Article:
A couple of days ago, I was FaceTiming my friend and he said something really rather dreadful about white people (I won’t repeat it here) - I just looked at him, speechless for a few seconds, and saw in his eyes that he was done. He was suffering from ‘white people fatigue syndrome’ as my mother calls it and I could see why.
White People Fatigue Syndrome— Dictionary of Johanna Definition:
Being tired of racism and the questions and stereotypes that come with it.
It’s hard being the only Asian/Black in the room as my friend and I often are. When people always ask where you’re from (“I mean originally!”). When there’s a new stereotype every which way you turn. Sometimes you’re just exhausted of all the questions and the inquisitive eyes.
You know what comes with being the only minority? Being intensely watched ALL THE TIME. I don’t know why we’re so interesting and I can assure you that we live our lives in exactly the same way as other people do. Everyone thinks they know you when in reality you’ve never seen their face before. It’s quite unnerving. You also learn how to hide when nosy neighbours call round (have all of your blinds drawn most of the time or answer the door with a coat on and boots). Then there’s the interesting conversations which happen when your friends forget you’re not white, and you meet them with your hair out or your edges gelled or talk about racism: cue awkward silence or a “your hair is so fluffy”. Babe, I know.
But this is not an article about the trials and tribulations of being in an ethnic minority because that’s a whole different article for another day; this is an article about rallying together to make racists afraid again.
In 2019, I’m not gonna stay quiet when someone’s casually racist again. I’m gonna make them as uncomfortable as possible. If we stay quiet we are powerless. Take back your power, queens, kings and unicorns. Next time someone asks you where you’re from, you can copy this rad exchange from my brother:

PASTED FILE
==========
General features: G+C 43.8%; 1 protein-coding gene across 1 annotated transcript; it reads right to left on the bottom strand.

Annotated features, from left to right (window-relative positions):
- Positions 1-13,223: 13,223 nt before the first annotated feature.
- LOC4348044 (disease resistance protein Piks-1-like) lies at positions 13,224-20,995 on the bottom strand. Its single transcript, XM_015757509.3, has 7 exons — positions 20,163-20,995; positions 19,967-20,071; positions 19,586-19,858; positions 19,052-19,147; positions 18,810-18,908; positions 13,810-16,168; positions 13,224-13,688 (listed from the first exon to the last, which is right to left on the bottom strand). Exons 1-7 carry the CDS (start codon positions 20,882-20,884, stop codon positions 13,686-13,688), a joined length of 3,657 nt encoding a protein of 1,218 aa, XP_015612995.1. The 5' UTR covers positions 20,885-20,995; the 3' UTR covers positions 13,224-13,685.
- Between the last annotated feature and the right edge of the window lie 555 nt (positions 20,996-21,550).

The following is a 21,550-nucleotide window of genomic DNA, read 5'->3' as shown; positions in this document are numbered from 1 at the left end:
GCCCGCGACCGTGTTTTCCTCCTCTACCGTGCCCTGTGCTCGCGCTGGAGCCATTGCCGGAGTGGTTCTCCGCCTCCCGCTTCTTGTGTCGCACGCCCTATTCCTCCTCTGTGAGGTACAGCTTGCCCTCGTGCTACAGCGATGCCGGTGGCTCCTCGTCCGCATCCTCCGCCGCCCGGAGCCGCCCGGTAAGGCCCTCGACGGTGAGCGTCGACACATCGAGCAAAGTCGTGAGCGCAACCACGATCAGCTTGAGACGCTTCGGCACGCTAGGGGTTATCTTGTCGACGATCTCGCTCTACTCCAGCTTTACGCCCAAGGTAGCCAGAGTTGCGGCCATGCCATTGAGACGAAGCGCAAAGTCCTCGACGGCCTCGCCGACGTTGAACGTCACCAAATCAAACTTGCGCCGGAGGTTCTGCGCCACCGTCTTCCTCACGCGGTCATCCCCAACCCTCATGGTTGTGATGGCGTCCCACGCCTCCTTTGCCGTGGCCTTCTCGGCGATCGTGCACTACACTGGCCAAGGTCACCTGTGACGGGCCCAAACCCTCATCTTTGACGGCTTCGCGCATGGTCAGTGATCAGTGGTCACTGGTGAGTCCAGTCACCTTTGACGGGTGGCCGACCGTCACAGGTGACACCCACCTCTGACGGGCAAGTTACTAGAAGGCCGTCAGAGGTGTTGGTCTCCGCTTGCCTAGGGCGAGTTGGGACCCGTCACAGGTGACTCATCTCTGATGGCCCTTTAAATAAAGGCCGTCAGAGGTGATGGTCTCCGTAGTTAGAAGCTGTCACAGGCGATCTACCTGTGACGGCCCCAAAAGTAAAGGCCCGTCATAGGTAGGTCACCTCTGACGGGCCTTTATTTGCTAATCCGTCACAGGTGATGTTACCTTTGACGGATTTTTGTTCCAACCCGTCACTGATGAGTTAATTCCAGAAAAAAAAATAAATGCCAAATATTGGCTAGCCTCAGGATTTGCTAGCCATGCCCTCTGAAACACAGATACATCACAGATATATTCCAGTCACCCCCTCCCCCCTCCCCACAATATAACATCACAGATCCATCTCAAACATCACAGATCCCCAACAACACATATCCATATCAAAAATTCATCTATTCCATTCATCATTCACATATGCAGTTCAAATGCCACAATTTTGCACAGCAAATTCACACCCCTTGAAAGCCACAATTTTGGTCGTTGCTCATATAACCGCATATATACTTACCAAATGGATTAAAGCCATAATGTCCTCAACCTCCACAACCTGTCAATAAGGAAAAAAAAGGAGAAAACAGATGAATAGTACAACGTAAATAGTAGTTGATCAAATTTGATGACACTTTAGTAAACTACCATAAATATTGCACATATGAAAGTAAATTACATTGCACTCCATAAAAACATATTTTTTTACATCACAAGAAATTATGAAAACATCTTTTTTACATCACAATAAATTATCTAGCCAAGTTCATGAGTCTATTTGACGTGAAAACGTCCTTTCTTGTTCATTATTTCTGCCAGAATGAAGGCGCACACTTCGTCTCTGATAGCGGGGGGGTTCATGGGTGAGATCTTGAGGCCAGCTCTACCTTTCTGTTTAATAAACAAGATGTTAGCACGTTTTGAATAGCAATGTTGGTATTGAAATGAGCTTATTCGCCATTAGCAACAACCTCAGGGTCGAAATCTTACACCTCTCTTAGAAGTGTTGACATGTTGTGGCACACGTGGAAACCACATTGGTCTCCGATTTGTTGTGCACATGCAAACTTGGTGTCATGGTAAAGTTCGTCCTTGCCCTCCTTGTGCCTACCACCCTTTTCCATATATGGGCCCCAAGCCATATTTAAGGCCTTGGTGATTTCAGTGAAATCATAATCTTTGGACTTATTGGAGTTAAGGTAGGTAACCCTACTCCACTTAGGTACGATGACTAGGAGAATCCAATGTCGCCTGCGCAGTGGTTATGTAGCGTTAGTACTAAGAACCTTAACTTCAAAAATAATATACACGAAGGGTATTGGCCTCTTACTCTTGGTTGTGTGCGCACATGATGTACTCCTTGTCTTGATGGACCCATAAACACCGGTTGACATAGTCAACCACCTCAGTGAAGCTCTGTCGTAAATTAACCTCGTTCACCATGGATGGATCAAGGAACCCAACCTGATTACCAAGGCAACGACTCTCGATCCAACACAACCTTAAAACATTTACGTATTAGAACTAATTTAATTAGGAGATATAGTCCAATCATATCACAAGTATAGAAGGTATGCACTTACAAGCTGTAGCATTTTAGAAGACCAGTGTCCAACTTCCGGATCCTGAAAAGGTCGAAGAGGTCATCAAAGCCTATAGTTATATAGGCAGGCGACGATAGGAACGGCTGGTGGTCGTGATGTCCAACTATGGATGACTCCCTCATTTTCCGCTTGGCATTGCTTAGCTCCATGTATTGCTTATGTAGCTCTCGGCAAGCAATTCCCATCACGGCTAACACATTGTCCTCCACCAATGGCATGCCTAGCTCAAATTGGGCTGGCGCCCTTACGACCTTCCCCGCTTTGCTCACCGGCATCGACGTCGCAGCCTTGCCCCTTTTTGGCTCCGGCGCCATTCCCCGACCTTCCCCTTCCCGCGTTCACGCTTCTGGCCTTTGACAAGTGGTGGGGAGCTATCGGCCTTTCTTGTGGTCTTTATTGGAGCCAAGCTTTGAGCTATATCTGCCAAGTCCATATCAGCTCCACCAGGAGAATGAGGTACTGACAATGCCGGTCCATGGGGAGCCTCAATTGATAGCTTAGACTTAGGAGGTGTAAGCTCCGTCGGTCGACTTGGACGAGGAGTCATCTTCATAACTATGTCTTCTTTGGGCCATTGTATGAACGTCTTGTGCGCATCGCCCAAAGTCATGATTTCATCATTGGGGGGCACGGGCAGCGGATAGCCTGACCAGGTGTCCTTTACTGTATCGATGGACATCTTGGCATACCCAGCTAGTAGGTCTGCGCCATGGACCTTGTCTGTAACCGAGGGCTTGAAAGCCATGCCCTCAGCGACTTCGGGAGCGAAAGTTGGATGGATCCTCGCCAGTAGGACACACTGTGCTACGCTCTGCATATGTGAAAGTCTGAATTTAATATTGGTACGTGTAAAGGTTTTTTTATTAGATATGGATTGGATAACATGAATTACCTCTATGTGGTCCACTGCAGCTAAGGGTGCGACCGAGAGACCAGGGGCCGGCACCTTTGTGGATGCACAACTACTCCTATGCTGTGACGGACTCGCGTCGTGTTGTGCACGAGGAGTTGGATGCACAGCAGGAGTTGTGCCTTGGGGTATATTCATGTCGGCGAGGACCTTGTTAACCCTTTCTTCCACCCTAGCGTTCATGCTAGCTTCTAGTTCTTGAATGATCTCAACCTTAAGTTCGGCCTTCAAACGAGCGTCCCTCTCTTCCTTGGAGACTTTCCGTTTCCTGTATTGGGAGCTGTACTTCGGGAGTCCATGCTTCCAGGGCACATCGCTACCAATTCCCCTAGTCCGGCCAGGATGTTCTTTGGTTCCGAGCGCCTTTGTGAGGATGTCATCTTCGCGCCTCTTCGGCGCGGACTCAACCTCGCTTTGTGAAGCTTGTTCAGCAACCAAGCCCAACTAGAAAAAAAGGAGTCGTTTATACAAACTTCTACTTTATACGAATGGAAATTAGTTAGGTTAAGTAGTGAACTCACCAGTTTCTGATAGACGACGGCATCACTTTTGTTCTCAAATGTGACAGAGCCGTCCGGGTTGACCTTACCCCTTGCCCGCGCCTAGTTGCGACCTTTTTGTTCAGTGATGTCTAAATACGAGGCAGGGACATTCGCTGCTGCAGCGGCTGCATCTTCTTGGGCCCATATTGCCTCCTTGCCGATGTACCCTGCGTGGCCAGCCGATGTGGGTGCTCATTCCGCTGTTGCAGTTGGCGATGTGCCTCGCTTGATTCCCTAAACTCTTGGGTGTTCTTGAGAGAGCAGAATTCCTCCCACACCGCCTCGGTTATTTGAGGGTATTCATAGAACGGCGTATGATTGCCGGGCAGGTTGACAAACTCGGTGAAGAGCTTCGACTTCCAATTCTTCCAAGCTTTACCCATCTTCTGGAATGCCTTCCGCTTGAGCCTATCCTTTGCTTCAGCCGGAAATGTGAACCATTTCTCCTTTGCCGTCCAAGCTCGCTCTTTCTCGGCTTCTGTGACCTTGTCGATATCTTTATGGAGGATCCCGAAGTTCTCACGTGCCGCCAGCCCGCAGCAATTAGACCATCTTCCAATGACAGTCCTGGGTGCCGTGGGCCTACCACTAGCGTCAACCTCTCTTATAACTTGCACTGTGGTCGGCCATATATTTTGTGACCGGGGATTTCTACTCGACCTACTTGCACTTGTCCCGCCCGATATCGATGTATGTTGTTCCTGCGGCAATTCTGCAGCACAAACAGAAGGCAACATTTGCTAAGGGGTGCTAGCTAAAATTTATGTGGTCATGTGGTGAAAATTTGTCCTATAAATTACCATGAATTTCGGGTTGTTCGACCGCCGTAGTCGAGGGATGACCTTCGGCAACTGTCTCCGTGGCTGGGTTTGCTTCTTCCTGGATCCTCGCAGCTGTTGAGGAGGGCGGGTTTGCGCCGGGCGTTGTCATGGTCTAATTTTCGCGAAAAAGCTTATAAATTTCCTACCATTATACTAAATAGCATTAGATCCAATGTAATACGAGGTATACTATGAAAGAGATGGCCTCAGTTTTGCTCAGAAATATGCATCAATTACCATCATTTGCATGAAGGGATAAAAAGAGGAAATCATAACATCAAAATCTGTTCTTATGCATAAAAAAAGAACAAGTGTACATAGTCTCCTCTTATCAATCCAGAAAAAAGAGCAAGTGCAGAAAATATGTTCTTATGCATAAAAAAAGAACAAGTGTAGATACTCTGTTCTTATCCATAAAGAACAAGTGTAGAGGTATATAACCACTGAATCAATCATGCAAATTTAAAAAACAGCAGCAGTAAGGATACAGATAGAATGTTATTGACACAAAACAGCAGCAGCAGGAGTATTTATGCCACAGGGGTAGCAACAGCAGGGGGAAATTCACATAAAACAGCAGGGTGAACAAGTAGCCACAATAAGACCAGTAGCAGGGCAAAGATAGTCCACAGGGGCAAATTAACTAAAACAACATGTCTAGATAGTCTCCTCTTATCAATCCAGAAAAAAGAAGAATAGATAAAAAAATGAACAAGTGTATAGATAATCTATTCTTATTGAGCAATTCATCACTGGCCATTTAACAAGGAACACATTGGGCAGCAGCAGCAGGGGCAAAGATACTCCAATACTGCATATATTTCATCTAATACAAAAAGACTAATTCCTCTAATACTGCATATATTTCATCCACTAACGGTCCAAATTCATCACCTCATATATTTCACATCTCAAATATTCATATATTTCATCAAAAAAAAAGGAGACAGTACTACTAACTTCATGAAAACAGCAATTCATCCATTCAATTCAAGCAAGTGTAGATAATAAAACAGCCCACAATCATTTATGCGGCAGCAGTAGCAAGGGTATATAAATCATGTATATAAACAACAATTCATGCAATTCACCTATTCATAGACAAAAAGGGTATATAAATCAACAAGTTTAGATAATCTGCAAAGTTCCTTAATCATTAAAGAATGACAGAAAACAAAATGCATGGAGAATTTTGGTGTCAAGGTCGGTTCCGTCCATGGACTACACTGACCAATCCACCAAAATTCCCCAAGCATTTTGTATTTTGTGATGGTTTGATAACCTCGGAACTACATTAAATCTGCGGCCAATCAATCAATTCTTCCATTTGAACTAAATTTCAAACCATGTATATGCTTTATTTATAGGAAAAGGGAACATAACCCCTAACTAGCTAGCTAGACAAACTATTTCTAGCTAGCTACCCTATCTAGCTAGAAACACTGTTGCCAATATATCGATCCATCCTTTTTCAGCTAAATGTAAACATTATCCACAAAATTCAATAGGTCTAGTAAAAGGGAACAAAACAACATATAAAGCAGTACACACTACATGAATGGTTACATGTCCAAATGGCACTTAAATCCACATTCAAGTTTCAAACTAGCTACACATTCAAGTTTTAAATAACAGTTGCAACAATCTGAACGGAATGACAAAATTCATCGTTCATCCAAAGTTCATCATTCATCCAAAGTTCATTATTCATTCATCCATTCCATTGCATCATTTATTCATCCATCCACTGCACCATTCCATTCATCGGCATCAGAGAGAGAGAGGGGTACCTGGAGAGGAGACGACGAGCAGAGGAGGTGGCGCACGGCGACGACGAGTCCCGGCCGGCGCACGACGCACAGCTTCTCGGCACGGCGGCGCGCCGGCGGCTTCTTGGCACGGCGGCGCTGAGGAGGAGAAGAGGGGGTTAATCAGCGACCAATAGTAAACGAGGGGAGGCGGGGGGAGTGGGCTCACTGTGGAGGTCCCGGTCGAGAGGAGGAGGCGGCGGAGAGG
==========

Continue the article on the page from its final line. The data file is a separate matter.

Random man in Boots’: Where are you from, young man?
My brother: Brighton.
Random: I mean, where are you from?
Random: I mean... originally?
Brother: Trinidad and Jamaica [stern look]
Random: Uh... sorry for any offence caused [waddles off].
Or you could just read my poem to them:
When they ask you on the train home again,
where you’re from
tell them you don’t know
that you arrived on Mama’s front doorstep in 2016, and kept growing ever since and people say you’re part giraffe but only on the legs but do they want to see?
Which will perplex them because you’re just teetering on 5 foot nothing and you have shorts on.
But they aren’t entitled to your family tree simply by saying hello and removing their bag from a seat.
When they question you if you share the same father as your brother simply because his skin is darker, look them in the eyes and say you have your suspicions it’s Idris Elba or possibly Michael B Jordan but the dates don’t really match up and his muscles aren’t big enough for him to be Mike’s.
Hold your head high and smile with honey coated lips when they tell you that edges look ugly on everyone else but you, cos you do not exist to make people at home and you will not squash yourself down into silence and a box labelled ‘nothing to see here’ ,